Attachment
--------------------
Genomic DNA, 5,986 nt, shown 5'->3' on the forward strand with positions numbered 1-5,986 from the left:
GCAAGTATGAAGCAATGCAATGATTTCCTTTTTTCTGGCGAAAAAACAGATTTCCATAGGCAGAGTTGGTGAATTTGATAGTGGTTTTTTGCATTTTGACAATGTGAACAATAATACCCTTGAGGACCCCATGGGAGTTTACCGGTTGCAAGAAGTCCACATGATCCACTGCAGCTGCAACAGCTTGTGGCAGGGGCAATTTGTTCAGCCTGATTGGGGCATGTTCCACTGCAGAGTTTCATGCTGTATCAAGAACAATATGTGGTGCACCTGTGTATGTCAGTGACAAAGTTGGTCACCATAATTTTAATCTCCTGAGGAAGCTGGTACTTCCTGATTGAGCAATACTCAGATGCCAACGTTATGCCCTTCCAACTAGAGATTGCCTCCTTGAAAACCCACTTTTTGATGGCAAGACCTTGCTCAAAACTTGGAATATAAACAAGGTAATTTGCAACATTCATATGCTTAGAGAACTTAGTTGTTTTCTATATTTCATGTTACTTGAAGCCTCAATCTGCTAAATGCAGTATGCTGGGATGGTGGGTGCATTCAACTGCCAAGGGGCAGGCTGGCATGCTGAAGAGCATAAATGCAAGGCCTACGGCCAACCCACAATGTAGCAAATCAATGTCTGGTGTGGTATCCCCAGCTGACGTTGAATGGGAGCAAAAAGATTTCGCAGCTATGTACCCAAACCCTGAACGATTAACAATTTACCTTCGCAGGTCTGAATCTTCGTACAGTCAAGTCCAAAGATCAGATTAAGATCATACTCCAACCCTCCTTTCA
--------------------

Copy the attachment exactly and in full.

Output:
Genomic DNA, 5,986 nt, shown 5'->3' on the forward strand with positions numbered 1-5,986 from the left:
GCAAGTATGAAGCAATGCAATGATTTCCTTTTTTCTGGCGAAAAAACAGATTTCCATAGGCAGAGTTGGTGAATTTGATAGTGGTTTTTTGCATTTTGACAATGTGAACAATAATACCCTTGAGGACCCCATGGGAGTTTACCGGTTGCAAGAAGTCCACATGATCCACTGCAGCTGCAACAGCTTGTGGCAGGGGCAATTTGTTCAGCCTGATTGGGGCATGTTCCACTGCAGAGTTTCATGCTGTATCAAGAACAATATGTGGTGCACCTGTGTATGTCAGTGACAAAGTTGGTCACCATAATTTTAATCTCCTGAGGAAGCTGGTACTTCCTGATTGAGCAATACTCAGATGCCAACGTTATGCCCTTCCAACTAGAGATTGCCTCCTTGAAAACCCACTTTTTGATGGCAAGACCTTGCTCAAAACTTGGAATATAAACAAGGTAATTTGCAACATTCATATGCTTAGAGAACTTAGTTGTTTTCTATATTTCATGTTACTTGAAGCCTCAATCTGCTAAATGCAGTATGCTGGGATGGTGGGTGCATTCAACTGCCAAGGGGCAGGCTGGCATGCTGAAGAGCATAAATGCAAGGCCTACGGCCAACCCACAATGTAGCAAATCAATGTCTGGTGTGGTATCCCCAGCTGACGTTGAATGGGAGCAAAAAGATTTCGCAGCTATGTACCCAAACCCTGAACGATTAACAATTTACCTTCGCAGGTCTGAATCTTCGTACAGTCAAGTCCAAAGATCAGATTAAGATCATACTCCAACCCTCCTTTCA